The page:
Bill Miller Letters Archive

1993 Q3 – Market Commentary

Your fund picked up some ground on the two major averages during the quarter, trails them year to date, and exceeds them for the past twelve months. The Value Line, which consists of around 1700 mostly smaller and mid-size companies has been the strongest performer during 1993. We do not believe this is just a statistical fluke, but rather the beginning of a longer-term trend.

The eighties, and especially the last four years of the decade, were highly unusual in stock market history because large, well-known companies with consistent earnings growth significantly outperformed smaller companies. Put somewhat differently, risk and return were inversely correlated: risk-averse investors choosing safety earned higher rates of return than those willing to assume greater risk in search of greater return.

The S&P and the Dow are capitalization weighted indices whose returns are heavily influenced by the performance of large companies. The Value Line Index consists of the stocks in the S&P and the Dow, plus an additional 1,500 smaller and medium-sized companies. The outperformance of the S&P and the Dow is even more remarkable considering that 10 years ago the largest company in the Dow and the S&P was IBM, which has gone down for the past decade, and now hovers just above its lows of the past 10 years.

The anomalous returns accruing to safety really began in the early 1970s. After two decades of strong returns for equity investors and mostly losses for bondholders, equities were then fully priced and bonds were about to enter the final and most painful stages of their long bear market. But investors in treasury bills and the new money market funds were on the verge of investors’ nirvana: no risk, high returns. The source of this happy period for the risk adverse was the rising inflation of the 1970s, which battered price/earnings ratios and bond prices throughout the decade.

The bear market in bonds ended in 1981, and a twelve-year bull market began, running side by side with the T-bill bull market. Stocks were pulled along by the bond rally; as rates fell the justifiable p/e ratio rose. Since stock prices are just two things – earnings and the price investors are willing to pay for those earnings – rising bond prices fueled rising stock prices. Leading the way were the safe stocks, those that most resembled bonds in their quality and in the predictability of their cash flows.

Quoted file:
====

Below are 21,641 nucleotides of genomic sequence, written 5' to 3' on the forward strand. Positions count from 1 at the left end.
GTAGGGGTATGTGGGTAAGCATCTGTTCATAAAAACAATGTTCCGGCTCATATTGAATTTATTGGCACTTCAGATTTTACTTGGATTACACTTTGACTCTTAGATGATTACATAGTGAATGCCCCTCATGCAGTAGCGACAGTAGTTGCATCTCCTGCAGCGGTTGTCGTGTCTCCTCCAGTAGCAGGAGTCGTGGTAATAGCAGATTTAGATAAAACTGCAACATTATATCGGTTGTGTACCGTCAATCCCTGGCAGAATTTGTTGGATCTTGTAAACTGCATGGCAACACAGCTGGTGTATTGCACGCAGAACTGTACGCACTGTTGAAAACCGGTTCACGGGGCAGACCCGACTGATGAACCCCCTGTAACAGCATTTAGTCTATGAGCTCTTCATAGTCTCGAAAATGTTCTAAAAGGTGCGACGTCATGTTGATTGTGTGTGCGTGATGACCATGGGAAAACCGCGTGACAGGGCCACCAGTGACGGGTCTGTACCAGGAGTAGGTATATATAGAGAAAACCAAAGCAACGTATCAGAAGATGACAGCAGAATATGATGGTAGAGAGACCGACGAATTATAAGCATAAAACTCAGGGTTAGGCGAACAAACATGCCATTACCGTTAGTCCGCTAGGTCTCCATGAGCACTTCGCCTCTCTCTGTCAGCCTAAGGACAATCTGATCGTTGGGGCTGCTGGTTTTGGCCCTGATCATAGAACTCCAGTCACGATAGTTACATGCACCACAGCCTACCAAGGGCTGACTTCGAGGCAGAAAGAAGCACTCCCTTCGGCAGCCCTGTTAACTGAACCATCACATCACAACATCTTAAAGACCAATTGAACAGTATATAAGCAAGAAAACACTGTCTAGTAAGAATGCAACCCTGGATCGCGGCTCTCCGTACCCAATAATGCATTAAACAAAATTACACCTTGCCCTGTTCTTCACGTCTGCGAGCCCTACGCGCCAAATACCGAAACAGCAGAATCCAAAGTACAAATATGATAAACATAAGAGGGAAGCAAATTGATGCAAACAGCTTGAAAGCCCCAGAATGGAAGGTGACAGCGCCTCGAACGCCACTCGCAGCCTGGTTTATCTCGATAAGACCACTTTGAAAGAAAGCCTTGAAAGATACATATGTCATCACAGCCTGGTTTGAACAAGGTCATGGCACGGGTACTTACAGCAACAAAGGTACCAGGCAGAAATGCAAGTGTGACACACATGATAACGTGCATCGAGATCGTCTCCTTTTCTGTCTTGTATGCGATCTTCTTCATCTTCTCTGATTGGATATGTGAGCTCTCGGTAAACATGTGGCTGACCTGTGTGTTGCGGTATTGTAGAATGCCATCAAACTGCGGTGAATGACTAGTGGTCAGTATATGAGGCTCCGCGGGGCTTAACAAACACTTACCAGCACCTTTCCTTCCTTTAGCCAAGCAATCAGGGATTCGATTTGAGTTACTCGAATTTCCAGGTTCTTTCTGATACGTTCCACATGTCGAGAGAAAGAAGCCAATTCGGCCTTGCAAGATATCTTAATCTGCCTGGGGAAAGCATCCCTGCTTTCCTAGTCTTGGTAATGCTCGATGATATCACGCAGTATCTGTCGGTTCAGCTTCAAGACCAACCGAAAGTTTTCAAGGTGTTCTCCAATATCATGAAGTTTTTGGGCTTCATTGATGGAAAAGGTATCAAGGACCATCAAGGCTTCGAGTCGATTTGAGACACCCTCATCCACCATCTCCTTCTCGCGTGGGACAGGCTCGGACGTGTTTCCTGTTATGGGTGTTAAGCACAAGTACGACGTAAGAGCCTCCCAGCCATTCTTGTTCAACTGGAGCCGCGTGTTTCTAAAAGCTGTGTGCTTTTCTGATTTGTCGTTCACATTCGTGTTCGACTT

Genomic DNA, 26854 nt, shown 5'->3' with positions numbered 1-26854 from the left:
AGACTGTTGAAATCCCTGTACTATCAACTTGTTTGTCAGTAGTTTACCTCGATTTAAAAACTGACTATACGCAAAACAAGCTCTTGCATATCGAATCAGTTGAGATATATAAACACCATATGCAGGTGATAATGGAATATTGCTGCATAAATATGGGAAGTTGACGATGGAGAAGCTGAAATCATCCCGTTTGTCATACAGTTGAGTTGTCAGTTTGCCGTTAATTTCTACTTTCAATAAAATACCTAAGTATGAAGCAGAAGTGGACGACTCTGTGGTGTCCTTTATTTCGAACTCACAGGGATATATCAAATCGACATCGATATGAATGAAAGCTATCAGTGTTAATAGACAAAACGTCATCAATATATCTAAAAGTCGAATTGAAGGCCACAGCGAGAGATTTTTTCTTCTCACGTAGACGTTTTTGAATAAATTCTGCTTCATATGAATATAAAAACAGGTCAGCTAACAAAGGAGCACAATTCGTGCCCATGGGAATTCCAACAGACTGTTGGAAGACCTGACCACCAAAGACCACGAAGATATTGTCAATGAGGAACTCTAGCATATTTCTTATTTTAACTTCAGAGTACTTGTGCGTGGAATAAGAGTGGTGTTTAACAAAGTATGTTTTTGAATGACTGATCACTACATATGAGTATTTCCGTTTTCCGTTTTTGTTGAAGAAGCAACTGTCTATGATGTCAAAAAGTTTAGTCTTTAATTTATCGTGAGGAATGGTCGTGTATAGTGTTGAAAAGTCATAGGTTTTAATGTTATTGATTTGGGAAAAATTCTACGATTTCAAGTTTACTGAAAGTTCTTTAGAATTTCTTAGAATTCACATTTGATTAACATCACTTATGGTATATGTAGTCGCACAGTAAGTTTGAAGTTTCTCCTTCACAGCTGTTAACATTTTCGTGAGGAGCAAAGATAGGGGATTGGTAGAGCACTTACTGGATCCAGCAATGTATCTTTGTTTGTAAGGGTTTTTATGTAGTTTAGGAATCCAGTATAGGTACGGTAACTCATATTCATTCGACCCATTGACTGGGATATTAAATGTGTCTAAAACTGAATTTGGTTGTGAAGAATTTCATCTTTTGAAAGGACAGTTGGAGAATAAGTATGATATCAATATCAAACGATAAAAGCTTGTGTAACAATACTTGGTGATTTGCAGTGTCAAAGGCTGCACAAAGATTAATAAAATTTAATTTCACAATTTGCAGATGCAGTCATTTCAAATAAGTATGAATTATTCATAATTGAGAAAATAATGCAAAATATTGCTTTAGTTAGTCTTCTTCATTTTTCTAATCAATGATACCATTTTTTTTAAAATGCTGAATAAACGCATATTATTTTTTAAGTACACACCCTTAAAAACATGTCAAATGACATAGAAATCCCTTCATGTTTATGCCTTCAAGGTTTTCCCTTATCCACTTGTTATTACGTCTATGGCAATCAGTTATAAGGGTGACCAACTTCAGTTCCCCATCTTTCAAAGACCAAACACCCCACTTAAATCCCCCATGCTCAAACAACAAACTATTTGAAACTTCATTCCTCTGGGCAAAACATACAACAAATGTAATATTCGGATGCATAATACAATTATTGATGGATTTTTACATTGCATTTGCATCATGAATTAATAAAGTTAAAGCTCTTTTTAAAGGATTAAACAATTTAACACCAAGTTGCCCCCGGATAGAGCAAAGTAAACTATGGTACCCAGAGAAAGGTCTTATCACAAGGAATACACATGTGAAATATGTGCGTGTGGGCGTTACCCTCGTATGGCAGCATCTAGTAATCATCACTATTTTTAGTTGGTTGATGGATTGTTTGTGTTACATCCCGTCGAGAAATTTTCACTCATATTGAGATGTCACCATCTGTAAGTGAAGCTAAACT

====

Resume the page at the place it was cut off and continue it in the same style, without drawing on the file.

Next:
Even though money market rates fell sharply in the 1980s, inflation fell faster, providing money market investors with high real rates of return. We mark the end of the T-bill bull market in the early summer of 1992, when rates fell below 4%. We believe that for the balance of the decade riskless assets such as T-bills will provide no real rate of return on a pre-tax basis, and will provide negative returns on an after-tax basis.

The bull market in bonds has run well into 1993, with its most explosive phase ending (we think) just about now, with rates at 5.79%. After being bond bulls for many years, we now believe that long-term rates are about where prospective inflation, economic growth, and financial theory would indicate, and that the excess returns are nearly wrung out of long bonds.

The rich vein of excess returns mined by investors in safe assets – T-bills, bank CDs, money market funds and bonds – appears to be largely exhausted. We think that over the balance of this decade investors choosing safety will once again earn lower returns than those willing to assume more perceived risk. (There is a difference between perceived risk and real risk, as the investors who stuck with IBM because of its quality and safety can ruefully attest.)